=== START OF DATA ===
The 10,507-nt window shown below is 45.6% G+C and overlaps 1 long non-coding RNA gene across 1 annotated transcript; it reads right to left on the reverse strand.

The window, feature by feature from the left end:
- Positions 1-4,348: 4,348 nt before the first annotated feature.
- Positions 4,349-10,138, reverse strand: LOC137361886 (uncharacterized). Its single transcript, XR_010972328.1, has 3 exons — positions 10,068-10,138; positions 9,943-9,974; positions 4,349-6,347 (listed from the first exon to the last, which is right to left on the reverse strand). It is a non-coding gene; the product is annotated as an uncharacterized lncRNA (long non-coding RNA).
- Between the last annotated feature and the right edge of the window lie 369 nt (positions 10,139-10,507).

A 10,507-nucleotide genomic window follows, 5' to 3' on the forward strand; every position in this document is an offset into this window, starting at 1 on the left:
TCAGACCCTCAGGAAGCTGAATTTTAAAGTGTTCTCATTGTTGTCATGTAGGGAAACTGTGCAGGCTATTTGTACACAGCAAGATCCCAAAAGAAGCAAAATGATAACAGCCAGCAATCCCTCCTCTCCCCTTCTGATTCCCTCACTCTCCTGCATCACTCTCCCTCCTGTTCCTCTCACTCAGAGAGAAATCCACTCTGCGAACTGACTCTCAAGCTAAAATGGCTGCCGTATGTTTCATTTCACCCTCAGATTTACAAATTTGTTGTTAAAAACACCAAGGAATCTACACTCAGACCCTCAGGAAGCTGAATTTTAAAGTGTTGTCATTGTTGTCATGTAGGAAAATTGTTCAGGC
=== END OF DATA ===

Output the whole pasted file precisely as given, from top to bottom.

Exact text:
The 10,507-nt window shown below is 45.6% G+C and overlaps 1 long non-coding RNA gene across 1 annotated transcript; it reads right to left on the reverse strand.

The window, feature by feature from the left end:
- Positions 1-4,348: 4,348 nt before the first annotated feature.
- Positions 4,349-10,138, reverse strand: LOC137361886 (uncharacterized). Its single transcript, XR_010972328.1, has 3 exons — positions 10,068-10,138; positions 9,943-9,974; positions 4,349-6,347 (listed from the first exon to the last, which is right to left on the reverse strand). It is a non-coding gene; the product is annotated as an uncharacterized lncRNA (long non-coding RNA).
- Between the last annotated feature and the right edge of the window lie 369 nt (positions 10,139-10,507).

A 10,507-nucleotide genomic window follows, 5' to 3' on the forward strand; every position in this document is an offset into this window, starting at 1 on the left:
TCAGACCCTCAGGAAGCTGAATTTTAAAGTGTTCTCATTGTTGTCATGTAGGGAAACTGTGCAGGCTATTTGTACACAGCAAGATCCCAAAAGAAGCAAAATGATAACAGCCAGCAATCCCTCCTCTCCCCTTCTGATTCCCTCACTCTCCTGCATCACTCTCCCTCCTGTTCCTCTCACTCAGAGAGAAATCCACTCTGCGAACTGACTCTCAAGCTAAAATGGCTGCCGTATGTTTCATTTCACCCTCAGATTTACAAATTTGTTGTTAAAAACACCAAGGAATCTACACTCAGACCCTCAGGAAGCTGAATTTTAAAGTGTTGTCATTGTTGTCATGTAGGAAAATTGTTCAGGC